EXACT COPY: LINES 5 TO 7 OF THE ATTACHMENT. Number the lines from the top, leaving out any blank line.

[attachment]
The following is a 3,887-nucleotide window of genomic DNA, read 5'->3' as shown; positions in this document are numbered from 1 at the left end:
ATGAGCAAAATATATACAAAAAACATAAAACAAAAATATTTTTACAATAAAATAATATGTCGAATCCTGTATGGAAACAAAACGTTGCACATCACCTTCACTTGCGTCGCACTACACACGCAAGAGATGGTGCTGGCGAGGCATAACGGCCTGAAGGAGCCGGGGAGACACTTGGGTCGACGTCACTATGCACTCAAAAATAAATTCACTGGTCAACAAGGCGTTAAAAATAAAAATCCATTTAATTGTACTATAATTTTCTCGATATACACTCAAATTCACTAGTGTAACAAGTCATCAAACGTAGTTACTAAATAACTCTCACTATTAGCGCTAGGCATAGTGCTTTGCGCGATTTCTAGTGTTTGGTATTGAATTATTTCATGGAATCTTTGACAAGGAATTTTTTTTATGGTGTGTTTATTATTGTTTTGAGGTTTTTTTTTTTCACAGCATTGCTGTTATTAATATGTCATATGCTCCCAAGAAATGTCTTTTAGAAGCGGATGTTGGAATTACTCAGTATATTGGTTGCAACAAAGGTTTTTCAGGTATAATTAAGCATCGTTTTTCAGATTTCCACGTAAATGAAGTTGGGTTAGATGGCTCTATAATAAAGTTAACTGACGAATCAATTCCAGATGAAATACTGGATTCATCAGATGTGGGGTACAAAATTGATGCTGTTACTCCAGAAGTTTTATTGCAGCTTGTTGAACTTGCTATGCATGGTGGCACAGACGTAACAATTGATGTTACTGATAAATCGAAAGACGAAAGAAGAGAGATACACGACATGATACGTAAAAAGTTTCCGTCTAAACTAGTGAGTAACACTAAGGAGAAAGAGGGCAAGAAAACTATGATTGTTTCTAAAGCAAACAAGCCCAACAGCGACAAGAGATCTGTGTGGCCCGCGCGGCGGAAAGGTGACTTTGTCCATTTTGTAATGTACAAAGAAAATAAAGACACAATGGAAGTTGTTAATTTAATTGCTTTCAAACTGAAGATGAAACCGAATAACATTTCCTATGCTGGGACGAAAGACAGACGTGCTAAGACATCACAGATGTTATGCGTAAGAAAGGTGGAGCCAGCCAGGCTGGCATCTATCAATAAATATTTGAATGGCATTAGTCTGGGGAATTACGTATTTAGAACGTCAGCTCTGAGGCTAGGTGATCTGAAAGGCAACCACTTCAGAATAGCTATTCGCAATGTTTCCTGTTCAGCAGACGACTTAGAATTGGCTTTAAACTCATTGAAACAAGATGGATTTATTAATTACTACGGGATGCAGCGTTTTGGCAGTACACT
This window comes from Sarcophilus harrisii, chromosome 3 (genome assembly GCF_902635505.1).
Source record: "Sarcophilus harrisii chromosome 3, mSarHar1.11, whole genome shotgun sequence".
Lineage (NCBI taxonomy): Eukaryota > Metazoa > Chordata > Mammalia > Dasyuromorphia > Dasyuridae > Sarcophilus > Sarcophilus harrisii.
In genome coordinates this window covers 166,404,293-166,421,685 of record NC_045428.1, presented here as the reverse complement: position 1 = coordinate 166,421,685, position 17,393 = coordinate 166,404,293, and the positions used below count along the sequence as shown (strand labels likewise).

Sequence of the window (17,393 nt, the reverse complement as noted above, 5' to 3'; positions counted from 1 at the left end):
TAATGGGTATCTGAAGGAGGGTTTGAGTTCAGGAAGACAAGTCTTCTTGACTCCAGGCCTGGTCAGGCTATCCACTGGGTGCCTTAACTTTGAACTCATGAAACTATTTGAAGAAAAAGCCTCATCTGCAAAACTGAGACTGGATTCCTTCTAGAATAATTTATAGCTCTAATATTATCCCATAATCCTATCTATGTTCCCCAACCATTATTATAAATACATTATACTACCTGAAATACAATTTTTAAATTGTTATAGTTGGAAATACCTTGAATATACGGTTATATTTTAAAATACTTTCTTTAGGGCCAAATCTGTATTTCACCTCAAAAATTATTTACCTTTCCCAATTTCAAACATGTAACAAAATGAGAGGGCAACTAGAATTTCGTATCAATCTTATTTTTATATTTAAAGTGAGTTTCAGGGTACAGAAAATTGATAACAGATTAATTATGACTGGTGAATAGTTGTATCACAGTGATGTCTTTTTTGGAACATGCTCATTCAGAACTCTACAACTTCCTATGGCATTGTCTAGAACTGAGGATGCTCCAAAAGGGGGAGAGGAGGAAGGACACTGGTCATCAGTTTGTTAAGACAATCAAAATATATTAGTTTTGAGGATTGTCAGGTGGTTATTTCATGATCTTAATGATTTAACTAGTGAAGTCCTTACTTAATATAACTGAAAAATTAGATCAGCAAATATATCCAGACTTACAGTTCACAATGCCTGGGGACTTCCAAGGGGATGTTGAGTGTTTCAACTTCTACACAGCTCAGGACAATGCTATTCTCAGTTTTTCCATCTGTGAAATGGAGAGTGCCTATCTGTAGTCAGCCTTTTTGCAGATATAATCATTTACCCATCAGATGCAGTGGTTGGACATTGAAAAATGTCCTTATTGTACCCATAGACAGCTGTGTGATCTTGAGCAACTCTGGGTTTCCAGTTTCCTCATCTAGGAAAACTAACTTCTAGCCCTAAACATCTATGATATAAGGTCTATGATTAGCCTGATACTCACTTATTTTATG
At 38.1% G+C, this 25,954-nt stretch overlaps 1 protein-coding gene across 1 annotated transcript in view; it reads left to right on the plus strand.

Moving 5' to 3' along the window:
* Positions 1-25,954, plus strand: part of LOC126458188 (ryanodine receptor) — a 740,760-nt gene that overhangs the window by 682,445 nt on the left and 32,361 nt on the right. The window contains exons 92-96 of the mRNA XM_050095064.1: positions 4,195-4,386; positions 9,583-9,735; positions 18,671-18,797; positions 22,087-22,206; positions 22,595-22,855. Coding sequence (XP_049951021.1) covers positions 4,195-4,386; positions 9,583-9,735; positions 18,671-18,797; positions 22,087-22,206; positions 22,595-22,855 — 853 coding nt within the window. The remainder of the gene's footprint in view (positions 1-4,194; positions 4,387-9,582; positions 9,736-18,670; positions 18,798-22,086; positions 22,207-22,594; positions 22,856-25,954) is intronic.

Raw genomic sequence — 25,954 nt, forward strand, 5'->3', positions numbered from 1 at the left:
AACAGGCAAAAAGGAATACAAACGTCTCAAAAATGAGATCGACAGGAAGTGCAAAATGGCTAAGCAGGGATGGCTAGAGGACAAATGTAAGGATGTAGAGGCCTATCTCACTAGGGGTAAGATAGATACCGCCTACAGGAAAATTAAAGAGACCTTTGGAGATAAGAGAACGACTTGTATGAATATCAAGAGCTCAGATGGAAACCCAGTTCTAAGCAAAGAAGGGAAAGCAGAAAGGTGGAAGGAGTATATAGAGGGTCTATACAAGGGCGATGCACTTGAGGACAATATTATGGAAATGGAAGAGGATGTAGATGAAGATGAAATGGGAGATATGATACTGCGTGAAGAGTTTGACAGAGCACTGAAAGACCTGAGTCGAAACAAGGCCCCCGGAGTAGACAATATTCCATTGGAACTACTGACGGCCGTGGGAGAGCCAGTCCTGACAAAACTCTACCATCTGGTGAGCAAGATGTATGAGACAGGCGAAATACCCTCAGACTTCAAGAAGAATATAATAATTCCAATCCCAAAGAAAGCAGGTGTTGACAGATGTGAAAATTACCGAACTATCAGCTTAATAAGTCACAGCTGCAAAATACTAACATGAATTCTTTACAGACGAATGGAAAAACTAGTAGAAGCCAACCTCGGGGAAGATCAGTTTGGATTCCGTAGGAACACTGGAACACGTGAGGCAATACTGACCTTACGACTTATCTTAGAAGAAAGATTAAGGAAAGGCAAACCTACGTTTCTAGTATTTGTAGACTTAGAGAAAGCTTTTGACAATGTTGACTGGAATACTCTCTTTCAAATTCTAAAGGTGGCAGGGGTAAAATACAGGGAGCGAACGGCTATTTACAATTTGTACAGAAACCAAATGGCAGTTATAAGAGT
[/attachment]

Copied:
Lineage (NCBI taxonomy): Eukaryota > Metazoa > Chordata > Mammalia > Dasyuromorphia > Dasyuridae > Sarcophilus > Sarcophilus harrisii.
In genome coordinates this window covers 166,404,293-166,421,685 of record NC_045428.1, presented here as the reverse complement: position 1 = coordinate 166,421,685, position 17,393 = coordinate 166,404,293, and the positions used below count along the sequence as shown (strand labels likewise).

Sequence of the window (17,393 nt, the reverse complement as noted above, 5' to 3'; positions counted from 1 at the left end):